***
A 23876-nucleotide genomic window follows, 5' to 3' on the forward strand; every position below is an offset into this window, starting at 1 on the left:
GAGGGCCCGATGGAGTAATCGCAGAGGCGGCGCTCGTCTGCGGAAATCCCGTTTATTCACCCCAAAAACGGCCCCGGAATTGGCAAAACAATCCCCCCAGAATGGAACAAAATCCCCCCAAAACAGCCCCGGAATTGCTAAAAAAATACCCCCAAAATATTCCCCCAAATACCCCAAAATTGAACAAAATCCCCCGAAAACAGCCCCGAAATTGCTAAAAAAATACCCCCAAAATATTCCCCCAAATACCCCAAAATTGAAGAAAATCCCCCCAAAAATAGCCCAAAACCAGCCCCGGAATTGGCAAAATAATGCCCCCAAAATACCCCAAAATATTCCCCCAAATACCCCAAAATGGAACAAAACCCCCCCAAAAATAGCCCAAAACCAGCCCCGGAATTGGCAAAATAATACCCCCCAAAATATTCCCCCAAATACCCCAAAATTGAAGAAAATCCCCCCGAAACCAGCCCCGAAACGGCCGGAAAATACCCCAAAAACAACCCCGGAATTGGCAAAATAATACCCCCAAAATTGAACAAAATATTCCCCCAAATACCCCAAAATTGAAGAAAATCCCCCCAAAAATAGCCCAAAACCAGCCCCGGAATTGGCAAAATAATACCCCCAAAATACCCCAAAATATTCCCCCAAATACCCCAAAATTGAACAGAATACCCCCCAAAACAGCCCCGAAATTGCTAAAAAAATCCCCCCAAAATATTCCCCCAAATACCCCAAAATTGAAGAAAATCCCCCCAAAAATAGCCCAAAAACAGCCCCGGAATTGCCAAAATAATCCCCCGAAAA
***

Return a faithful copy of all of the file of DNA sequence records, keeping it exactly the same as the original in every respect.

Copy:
A 23876-nucleotide genomic window follows, 5' to 3' on the forward strand; every position below is an offset into this window, starting at 1 on the left:
GAGGGCCCGATGGAGTAATCGCAGAGGCGGCGCTCGTCTGCGGAAATCCCGTTTATTCACCCCAAAAACGGCCCCGGAATTGGCAAAACAATCCCCCCAGAATGGAACAAAATCCCCCCAAAACAGCCCCGGAATTGCTAAAAAAATACCCCCAAAATATTCCCCCAAATACCCCAAAATTGAACAAAATCCCCCGAAAACAGCCCCGAAATTGCTAAAAAAATACCCCCAAAATATTCCCCCAAATACCCCAAAATTGAAGAAAATCCCCCCAAAAATAGCCCAAAACCAGCCCCGGAATTGGCAAAATAATGCCCCCAAAATACCCCAAAATATTCCCCCAAATACCCCAAAATGGAACAAAACCCCCCCAAAAATAGCCCAAAACCAGCCCCGGAATTGGCAAAATAATACCCCCCAAAATATTCCCCCAAATACCCCAAAATTGAAGAAAATCCCCCCGAAACCAGCCCCGAAACGGCCGGAAAATACCCCAAAAACAACCCCGGAATTGGCAAAATAATACCCCCAAAATTGAACAAAATATTCCCCCAAATACCCCAAAATTGAAGAAAATCCCCCCAAAAATAGCCCAAAACCAGCCCCGGAATTGGCAAAATAATACCCCCAAAATACCCCAAAATATTCCCCCAAATACCCCAAAATTGAACAGAATACCCCCCAAAACAGCCCCGAAATTGCTAAAAAAATCCCCCCAAAATATTCCCCCAAATACCCCAAAATTGAAGAAAATCCCCCCAAAAATAGCCCAAAAACAGCCCCGGAATTGCCAAAATAATCCCCCGAAAA